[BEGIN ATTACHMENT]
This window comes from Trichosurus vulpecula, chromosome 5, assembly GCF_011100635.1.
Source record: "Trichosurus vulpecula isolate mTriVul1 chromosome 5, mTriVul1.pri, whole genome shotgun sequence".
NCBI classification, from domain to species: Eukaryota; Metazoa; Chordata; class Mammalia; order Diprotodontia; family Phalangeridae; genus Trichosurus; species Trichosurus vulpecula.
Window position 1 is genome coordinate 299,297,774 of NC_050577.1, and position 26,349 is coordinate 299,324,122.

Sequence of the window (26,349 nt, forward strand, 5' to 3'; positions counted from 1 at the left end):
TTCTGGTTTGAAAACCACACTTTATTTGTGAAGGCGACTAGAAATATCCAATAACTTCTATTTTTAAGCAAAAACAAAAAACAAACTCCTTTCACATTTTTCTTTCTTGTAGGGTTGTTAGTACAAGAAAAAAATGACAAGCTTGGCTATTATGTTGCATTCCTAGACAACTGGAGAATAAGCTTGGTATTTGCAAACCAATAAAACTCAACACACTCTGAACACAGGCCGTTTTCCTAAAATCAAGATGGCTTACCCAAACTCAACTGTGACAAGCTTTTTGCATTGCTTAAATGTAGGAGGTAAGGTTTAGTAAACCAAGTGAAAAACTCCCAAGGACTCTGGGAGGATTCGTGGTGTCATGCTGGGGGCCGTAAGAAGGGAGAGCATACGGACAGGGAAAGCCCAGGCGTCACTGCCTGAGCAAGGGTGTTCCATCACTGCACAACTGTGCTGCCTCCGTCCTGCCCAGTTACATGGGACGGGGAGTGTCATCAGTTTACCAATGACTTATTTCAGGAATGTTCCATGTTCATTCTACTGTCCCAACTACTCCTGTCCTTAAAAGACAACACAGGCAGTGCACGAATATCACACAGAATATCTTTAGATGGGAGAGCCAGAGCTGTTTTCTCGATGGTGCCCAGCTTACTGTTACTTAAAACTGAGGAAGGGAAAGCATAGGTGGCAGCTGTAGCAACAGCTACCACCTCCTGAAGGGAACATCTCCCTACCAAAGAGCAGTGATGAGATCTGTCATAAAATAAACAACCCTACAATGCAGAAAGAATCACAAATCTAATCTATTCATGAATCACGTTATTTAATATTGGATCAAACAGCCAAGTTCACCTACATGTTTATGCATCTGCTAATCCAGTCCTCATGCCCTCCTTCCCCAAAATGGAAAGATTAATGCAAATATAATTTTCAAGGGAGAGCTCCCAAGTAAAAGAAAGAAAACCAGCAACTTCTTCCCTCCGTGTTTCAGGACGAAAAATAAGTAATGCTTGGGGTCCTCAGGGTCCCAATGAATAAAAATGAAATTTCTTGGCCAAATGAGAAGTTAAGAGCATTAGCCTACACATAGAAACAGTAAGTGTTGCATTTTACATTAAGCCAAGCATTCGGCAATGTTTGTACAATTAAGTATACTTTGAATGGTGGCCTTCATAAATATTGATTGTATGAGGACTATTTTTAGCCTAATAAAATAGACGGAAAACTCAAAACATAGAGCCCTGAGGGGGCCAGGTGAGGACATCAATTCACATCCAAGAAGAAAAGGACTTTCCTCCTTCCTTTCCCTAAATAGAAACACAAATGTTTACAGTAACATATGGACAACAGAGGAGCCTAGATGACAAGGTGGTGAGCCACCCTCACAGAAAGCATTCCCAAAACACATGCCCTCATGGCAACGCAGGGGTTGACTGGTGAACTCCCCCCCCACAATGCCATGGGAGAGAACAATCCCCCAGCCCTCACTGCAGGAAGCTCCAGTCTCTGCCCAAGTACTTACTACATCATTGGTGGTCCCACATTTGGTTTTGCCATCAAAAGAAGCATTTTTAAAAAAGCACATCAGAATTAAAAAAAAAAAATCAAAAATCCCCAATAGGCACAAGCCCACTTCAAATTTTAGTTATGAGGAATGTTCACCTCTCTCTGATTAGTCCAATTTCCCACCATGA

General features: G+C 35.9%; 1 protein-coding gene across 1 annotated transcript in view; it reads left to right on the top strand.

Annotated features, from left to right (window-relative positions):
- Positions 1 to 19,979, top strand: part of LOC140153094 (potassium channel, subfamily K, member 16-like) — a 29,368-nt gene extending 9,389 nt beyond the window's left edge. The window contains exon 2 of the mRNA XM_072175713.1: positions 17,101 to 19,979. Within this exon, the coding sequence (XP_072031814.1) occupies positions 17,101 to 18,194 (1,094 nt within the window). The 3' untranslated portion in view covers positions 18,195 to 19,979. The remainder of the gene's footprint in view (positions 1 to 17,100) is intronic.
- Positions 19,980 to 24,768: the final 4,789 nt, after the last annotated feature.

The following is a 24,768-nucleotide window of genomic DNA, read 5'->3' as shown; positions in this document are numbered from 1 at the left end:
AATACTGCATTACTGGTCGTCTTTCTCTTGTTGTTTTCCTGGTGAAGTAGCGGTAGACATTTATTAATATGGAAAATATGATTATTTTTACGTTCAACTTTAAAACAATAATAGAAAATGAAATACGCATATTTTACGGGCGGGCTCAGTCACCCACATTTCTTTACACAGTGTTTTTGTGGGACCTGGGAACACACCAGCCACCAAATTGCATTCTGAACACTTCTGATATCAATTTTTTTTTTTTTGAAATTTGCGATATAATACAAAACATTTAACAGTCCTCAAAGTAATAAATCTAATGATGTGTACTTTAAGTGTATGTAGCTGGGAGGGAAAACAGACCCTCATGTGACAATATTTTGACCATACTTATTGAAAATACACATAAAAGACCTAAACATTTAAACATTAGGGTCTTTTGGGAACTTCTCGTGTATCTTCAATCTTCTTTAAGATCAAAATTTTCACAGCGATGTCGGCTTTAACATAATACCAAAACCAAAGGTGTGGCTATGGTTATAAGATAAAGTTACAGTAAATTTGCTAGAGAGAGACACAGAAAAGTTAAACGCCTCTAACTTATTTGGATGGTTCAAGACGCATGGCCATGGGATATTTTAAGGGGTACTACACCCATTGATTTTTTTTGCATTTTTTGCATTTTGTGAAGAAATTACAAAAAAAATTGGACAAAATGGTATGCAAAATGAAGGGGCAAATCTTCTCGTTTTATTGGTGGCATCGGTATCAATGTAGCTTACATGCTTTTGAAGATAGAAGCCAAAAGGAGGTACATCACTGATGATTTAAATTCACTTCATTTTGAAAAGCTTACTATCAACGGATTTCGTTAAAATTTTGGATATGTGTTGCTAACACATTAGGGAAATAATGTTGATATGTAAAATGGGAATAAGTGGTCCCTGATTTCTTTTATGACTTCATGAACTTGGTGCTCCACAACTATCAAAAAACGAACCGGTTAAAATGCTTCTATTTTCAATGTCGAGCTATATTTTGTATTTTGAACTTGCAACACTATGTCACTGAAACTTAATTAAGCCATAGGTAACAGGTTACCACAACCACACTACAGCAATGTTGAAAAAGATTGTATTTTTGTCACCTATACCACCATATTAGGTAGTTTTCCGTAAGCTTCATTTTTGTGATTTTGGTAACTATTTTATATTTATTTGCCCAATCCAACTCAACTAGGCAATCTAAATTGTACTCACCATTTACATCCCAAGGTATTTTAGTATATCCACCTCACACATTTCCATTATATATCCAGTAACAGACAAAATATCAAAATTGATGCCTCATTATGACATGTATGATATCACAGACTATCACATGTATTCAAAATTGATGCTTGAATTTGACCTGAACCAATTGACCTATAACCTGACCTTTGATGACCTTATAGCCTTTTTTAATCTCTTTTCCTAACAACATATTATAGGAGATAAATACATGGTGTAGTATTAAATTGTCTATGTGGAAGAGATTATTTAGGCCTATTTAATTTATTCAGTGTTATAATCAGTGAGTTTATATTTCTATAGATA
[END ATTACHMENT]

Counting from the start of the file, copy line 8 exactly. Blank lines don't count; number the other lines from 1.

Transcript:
Annotated features, from left to right (window-relative positions):